Social Capital, Networks, and Economic Determination (3)

Influence of Bridges and Bonds on Enterprise Gestation

Many entrepreneurs report inadequate support in the early stages of their business development (Westlund and Bolton, 2001). Furthermore, there is little research into how social capital influences the course of new firms (Suseno & Rattan, 2007). From a bonds and bridges perspective, the value of bridges seems obvious, however, in the gestation phase, bonds may be peculiarly advantageous.

Gestation-Critical Resources Provided by Classical Bond and Bridge Connections

The Dyson study (Jones and Conway, 2004) illustrates that the period of innovation gestation/enterprise incubation presents an inconsistency. Bond ties, which are emotionally rich and thereby permit transmission of solidarity, provide a high value input during this period.

Bonds and bridges are oppositional by definition, yet in terms of gestation-critical resources, there is plausible convergence on “empathy” (arguably others too). The Dyson study shows that on the gestation-criticality criterion, bonds provide more and can thus be considered the more significant of the two during the gestation/incubation phase.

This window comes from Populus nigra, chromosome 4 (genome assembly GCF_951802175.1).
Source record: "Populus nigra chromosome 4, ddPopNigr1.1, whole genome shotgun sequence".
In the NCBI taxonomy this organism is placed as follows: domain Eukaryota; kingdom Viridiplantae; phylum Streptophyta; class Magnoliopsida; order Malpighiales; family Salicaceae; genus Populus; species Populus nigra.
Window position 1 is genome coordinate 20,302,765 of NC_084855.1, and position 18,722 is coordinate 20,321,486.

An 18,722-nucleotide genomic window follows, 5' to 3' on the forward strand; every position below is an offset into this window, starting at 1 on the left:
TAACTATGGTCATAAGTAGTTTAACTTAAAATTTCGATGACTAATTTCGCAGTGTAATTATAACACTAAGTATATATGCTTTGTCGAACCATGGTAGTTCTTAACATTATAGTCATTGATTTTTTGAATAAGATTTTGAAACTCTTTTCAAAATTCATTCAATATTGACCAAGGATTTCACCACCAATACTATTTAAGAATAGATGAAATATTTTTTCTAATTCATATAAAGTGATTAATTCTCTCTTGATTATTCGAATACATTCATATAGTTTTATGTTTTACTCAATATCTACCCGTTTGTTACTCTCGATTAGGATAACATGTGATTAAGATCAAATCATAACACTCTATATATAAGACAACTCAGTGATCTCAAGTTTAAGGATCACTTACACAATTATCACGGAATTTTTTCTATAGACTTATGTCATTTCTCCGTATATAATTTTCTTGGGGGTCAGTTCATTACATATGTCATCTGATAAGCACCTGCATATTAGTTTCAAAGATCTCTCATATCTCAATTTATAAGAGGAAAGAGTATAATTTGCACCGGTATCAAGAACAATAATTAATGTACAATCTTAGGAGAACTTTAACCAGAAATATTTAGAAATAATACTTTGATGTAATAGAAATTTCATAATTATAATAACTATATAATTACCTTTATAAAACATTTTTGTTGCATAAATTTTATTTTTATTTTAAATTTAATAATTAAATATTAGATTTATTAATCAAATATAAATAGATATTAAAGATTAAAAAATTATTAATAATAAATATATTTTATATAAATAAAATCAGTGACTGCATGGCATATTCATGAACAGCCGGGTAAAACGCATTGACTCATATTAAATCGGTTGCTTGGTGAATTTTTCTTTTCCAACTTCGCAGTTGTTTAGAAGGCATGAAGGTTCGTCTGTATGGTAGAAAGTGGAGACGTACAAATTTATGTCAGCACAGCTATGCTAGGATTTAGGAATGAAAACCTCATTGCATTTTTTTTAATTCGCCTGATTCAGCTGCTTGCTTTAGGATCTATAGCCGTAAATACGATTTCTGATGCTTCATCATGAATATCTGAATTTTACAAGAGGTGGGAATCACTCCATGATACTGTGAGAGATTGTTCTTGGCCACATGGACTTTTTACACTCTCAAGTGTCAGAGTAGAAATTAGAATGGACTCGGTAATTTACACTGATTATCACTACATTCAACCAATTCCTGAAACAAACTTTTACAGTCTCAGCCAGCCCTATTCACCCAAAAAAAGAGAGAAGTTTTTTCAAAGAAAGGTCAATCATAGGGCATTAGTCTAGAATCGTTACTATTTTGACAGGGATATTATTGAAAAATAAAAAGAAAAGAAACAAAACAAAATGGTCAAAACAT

Gestation-Critical Resources Provided by Dyson’s Bond and Bridge Connections[1]

Although Dyson’s bridges and bonds provided overlapping resources, the number of resources provided by bonds in the gestation phase exceeds that provided by bridges.[1] Of interest is Dyson’s strong dependence on friends and family (bonds), who provided him with finance and knowledge – resources classically identified with bridges – during the gestation phase.[2] (Aldrich et al, 1987 reported similar findings.)

If Dyson’s scenario is representative, enterprise failure is more probable when the innovator’s bond network is small, or perhaps lean in provision of resources. Bridge connections supply constructive business expertise, but bonds bolster the psychological wellness of the entrepreneur, presumably enabling him/her to exploit that expertise.[3] 

[1] Reported in Against The Odds: An Autobiography by James Dyson, 1997.

[2] This observation challenges Putnam’s dichotomization, but the nature of the study denies it reliable extensibility. A sociogram depicting Putnam’s classification of connection types is provided in A.6.   

[3] Several of Dyson’s bonds acted as bridges. See A.5. and A.8.